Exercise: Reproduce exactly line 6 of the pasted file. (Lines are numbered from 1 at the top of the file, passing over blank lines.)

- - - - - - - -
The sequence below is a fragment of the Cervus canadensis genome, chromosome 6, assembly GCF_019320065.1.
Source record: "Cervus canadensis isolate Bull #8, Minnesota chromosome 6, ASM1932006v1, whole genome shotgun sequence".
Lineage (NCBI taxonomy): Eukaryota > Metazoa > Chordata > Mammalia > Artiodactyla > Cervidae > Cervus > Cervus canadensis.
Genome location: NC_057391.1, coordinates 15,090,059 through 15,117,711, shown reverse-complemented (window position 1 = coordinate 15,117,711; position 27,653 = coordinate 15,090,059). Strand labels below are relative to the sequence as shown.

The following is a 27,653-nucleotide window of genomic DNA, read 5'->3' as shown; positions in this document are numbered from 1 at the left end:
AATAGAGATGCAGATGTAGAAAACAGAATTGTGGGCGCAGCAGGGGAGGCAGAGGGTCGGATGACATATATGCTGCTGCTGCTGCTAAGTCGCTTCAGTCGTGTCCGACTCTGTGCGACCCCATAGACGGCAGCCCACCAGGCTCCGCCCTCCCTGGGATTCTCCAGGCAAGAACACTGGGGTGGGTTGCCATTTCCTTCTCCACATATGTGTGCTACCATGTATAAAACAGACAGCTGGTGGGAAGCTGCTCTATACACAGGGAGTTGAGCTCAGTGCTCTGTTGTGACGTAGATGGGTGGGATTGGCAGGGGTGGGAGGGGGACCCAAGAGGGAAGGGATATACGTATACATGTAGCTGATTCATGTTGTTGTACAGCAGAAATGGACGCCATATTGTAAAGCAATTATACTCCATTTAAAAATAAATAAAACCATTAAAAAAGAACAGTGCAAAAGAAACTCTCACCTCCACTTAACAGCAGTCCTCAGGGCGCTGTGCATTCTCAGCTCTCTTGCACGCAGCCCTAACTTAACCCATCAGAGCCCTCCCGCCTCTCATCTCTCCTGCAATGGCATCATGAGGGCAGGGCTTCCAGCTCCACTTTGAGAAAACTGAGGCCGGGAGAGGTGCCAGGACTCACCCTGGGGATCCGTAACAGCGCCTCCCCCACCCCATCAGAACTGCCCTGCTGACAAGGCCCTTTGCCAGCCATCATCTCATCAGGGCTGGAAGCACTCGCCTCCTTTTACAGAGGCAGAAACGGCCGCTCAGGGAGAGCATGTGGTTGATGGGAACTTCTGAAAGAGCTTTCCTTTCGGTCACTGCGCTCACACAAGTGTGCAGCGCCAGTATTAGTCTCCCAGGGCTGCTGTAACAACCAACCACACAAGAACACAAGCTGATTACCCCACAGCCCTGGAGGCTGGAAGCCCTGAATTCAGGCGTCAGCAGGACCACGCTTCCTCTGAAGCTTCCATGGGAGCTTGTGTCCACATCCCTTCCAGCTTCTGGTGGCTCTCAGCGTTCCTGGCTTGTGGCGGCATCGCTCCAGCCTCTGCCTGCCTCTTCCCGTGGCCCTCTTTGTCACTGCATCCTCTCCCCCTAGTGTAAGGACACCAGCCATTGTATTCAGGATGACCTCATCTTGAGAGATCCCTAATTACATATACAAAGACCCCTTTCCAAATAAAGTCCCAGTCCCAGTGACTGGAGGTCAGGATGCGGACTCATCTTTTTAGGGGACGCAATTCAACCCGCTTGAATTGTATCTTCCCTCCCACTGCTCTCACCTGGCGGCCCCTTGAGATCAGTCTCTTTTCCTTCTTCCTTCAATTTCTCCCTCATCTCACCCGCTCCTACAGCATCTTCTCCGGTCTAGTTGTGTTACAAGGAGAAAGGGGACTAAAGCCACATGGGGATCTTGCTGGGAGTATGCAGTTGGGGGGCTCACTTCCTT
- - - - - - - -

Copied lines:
AATAGAGATGCAGATGTAGAAAACAGAATTGTGGGCGCAGCAGGGGAGGCAGAGGGTCGGATGACATATATGCTGCTGCTGCTGCTAAGTCGCTTCAGTCGTGTCCGACTCTGTGCGACCCCATAGACGGCAGCCCACCAGGCTCCGCCCTCCCTGGGATTCTCCAGGCAAGAACACTGGGGTGGGTTGCCATTTCCTTCTCCACATATGTGTGCTACCATGTATAAAACAGACAGCTGGTGGGAAGCTGCTCTATACACAGGGAGTTGAGCTCAGTGCTCTGTTGTGACGTAGATGGGTGGGATTGGCAGGGGTGGGAGGGGGACCCAAGAGGGAAGGGATATACGTATACATGTAGCTGATTCATGTTGTTGTACAGCAGAAATGGACGCCATATTGTAAAGCAATTATACTCCATTTAAAAATAAATAAAACCATTAAAAAAGAACAGTGCAAAAGAAACTCTCACCTCCACTTAACAGCAGTCCTCAGGGCGCTGTGCATTCTCAGCTCTCTTGCACGCAGCCCTAACTTAACCCATCAGAGCCCTCCCGCCTCTCATCTCTCCTGCAATGGCATCATGAGGGCAGGGCTTCCAGCTCCACTTTGAGAAAACTGAGGCCGGGAGAGGTGCCAGGACTCACCCTGGGGATCCGTAACAGCGCCTCCCCCACCCCATCAGAACTGCCCTGCTGACAAGGCCCTTTGCCAGCCATCATCTCATCAGGGCTGGAAGCACTCGCCTCCTTTTACAGAGGCAGAAACGGCCGCTCAGGGAGAGCATGTGGTTGATGGGAACTTCTGAAAGAGCTTTCCTTTCGGTCACTGCGCTCACACAAGTGTGCAGCGCCAGTATTAGTCTCCCAGGGCTGCTGTAACAACCAACCACACAAGAACACAAGCTGATTACCCCACAGCCCTGGAGGCTGGAAGCCCTGAATTCAGGCGTCAGCAGGACCACGCTTCCTCTGAAGCTTCCATGGGAGCTTGTGTCCACATCCCTTCCAGCTTCTGGTGGCTCTCAGCGTTCCTGGCTTGTGGCGGCATCGCTCCAGCCTCTGCCTGCCTCTTCCCGTGGCCCTCTTTGTCACTGCATCCTCTCCCCCTAGTGTAAGGACACCAGCCATTGTATTCAGGATGACCTCATCTTGAGAGATCCCTAATTACATATACAAAGACCCCTTTCCAAATAAAGTCCCAGTCCCAGTGACTGGAGGTCAGGATGCGGACTCATCTTTTTAGGGGACGCAATTCAACCCGCTTGAATTGTATCTTCCCTCCCACTGCTCTCACCTGGCGGCCCCTTGAGATCAGTCTCTTTTCCTTCTTCCTTCAATTTCTCCCTCATCTCACCCGCTCCTACAGCATCTTCTCCGGTCTAGTTGTGTTACAAGGAGAAAGGGGACTAAAGCCACATGGGGATCTTGCTGGGAGTATGCAGTTGGGGGGCTCACTTCCTT